Microlite’s BackupEdge backup utility software has been on the market for many years and has gained a reputation for solidity and effectiveness. Microlite recently released a version of BackupEdge for SCO UnixWare 7 so we decided to put it through its paces. Microlite provided an evaluation copy that runs under both UnixWare 7 and the earlier UnixWare 2.1 release. BackupEdge is available for many other UNIX variants, including SCO OpenServer 5, IBM AIX, HP HP-UX, SunSoft Solaris and Linux.
BackupEdge is a classical character-driven backup and restore utility although this version has added X-based GUI interfaces to most tools in the set. BackupEdge comprises a number of different utilities, all triggered from a common menu or launchable individually. BackupEdge employs a compression algorithm within the software which can be toggled on or off. Since many tape drives also use a compression algorithm, administrators may want to experiment to find the best combination of hardware or BackupEdge compression methods.
One of the primary uses of BackupEdge is a master backup, which includes everything on a filesystem including symbolic links, named pipes, virtual files, and empty directories. Incremental backups are handled through two levels, both user selectable. Two types of verification are available: byte-by-byte absolute verification and block error or checksum passes. An optional automatic cataloging feature lets you keep track of the backups easily. BackupEdge works with practically any UnixWare-supported medium including floppies and SCSI tape drives. We tested on a dual PIII 500MHz system with 128 MB RAM, 90GB disk storage, and an HP DLT and HP DAT 24e tape drive. We also used BackupEdge to backup up some files to floppy.
Changes between versions of BackupEdge are sometimes difficult to keep track of because of the changed in minor numbers. The latest Unixware release is version 01.01.06, which replaces 01.01.03 (the last version we tested). The primary changes between releases are the addition of tape autochanger support, fast find restore capability, a faster executable, and stated Y2K compliance (not that we had any problems with the older release in this regard when we advanced the dates, but it’s a good excuse to add a new feature bullet to marketing literature).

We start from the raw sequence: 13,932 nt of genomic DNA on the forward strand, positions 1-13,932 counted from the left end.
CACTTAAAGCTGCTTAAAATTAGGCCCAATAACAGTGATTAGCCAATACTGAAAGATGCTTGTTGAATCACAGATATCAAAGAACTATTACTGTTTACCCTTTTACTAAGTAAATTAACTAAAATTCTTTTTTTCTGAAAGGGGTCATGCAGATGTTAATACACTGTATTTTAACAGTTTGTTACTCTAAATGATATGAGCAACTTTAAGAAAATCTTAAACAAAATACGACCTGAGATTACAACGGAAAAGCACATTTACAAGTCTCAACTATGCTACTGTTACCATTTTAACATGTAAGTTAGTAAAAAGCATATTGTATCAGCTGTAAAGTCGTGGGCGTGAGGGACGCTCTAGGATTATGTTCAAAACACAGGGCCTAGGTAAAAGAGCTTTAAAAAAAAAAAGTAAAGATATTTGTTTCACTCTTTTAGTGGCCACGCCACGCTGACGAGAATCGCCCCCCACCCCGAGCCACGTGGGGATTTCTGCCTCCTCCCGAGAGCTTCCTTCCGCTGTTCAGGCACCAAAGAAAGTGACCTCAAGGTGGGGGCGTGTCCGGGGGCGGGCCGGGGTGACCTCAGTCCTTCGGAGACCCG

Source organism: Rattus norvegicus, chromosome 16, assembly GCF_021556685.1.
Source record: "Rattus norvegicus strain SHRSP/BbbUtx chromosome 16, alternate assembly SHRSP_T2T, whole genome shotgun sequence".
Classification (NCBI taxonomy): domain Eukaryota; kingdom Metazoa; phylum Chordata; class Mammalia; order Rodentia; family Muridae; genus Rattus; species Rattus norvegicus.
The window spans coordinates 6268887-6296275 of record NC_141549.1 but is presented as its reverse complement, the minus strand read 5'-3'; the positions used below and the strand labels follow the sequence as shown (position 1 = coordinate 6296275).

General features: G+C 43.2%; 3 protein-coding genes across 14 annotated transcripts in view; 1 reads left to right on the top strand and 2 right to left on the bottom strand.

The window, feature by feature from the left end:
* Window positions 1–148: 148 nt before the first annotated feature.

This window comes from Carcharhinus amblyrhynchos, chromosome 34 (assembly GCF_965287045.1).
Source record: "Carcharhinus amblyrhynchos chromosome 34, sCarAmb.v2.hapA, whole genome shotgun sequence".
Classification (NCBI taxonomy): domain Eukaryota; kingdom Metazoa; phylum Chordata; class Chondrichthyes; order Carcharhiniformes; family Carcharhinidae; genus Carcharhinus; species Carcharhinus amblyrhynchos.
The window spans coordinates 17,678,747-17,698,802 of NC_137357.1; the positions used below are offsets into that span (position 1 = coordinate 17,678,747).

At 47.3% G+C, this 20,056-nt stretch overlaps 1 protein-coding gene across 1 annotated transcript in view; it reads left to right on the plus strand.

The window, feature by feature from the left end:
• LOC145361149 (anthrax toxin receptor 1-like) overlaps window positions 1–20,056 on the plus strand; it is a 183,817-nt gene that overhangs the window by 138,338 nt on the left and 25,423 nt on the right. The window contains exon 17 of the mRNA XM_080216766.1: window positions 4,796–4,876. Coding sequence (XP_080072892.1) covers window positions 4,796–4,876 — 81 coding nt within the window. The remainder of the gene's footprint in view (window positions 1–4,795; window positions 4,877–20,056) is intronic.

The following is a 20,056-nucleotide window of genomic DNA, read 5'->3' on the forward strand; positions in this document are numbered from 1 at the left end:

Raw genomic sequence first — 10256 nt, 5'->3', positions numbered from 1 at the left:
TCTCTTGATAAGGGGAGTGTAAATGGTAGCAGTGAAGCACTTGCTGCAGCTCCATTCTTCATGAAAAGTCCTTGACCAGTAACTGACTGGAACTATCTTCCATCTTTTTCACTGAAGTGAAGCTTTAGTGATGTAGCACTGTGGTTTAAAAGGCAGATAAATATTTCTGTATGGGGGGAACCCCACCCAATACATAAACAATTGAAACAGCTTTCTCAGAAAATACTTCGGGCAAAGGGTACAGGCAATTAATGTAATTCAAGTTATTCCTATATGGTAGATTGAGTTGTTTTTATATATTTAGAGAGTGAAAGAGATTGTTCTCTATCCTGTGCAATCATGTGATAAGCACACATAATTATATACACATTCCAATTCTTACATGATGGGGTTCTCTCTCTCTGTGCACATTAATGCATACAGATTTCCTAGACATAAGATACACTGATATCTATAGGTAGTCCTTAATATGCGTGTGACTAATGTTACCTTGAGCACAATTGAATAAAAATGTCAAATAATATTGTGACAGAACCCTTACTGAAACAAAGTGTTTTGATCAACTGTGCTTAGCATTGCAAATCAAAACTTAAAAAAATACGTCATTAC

One of the primary changes to the new version of BackupEdge is the binary itself. It is faster, offers network support, and adds a bunch of variables and flags for use in scripts. The speed of the executable is noticeable, although since most backups will be automated this may not have much effect for many administrators. The improvement in performance seems to be from the use of multiple buffers, so BackupEdge likes a machine with lots of RAM.
Autochanger support is becoming important as server drive capacities quickly outdo tape drive capacities. Even with the highest capacity tape units like DLT and AIT 50GB or Travan 20GB tapes, many servers now have more than 100GB of disk storage in place. Rather than have multiple tape drives, most administrators prefer to add changer support to existing drives. Changers are more inexpensive, offer automated capabilities that are not available with multiple units, and tend to run longer without operator intervention. Changers are available for most high-capacity tape drive units today, holding five or more tape cartridges. BackupEdge works with any autochanger that adheres to the standard SCSI specifications. We tested BackupEdge with both an HP DAT 24e autochanger and an HP DLT autochanger and both worked perfectly. BackupEdge can communicate with the autochanger to obtain status information and can trigger media swaps as needed. You can also automate the use of a cleaning tape if it is kept in the autochanger.
The Fast File Restore utility indexes a tape during the verification pass and uses the index to allow rapid location of any file. Fast File uses a graphical interface to allow a point-and-click recover from a tape. Simply highlight the files or directories to be recovered from the file list, and the utility takes care of the rest. The time difference on a fast tape drive is considerable. On a file half-way through a DLT tape the Fast File Restore utility plucked the file in less than half a minute, compared to eight minutes using tar. To use the Fast File restore utility the tape drive has to support fast tape positioning, but many high-capacity units have this feature.
A new utility bundles with this release of BackupEdge we found handy provides support for low-level tape devices. The tool allows querying of a tape backup device for its parameters and also allows low-level changes to the formats. This can be handy for using a different block size for compatibility with older drives, for example. A neat feature is that the parameters determined by the utility can be exported as variables for use in shell scripts. This allows for automatic pickup and use of tape parameters in an installation script for other machines, as well as many other scripts.
BackupEdge is supplied on a CD-ROM along with a perfect-bound manual. Getting familiar with the packages takes only a few minutes, and you can easily use the menu-driven interface to accomplish most backup tasks right away. We experienced no problems at all with BackupEdge, but then we were not expecting any. This is a solid backup utility. Every system administrator should have a better tool than tar and cpio, and while there are many backup utilities on the market Microlite has released a useful update to an already excellent product.
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Summary: A feature-laden and fast backup utility. Several new features make this latest update of BackupEdge a winner.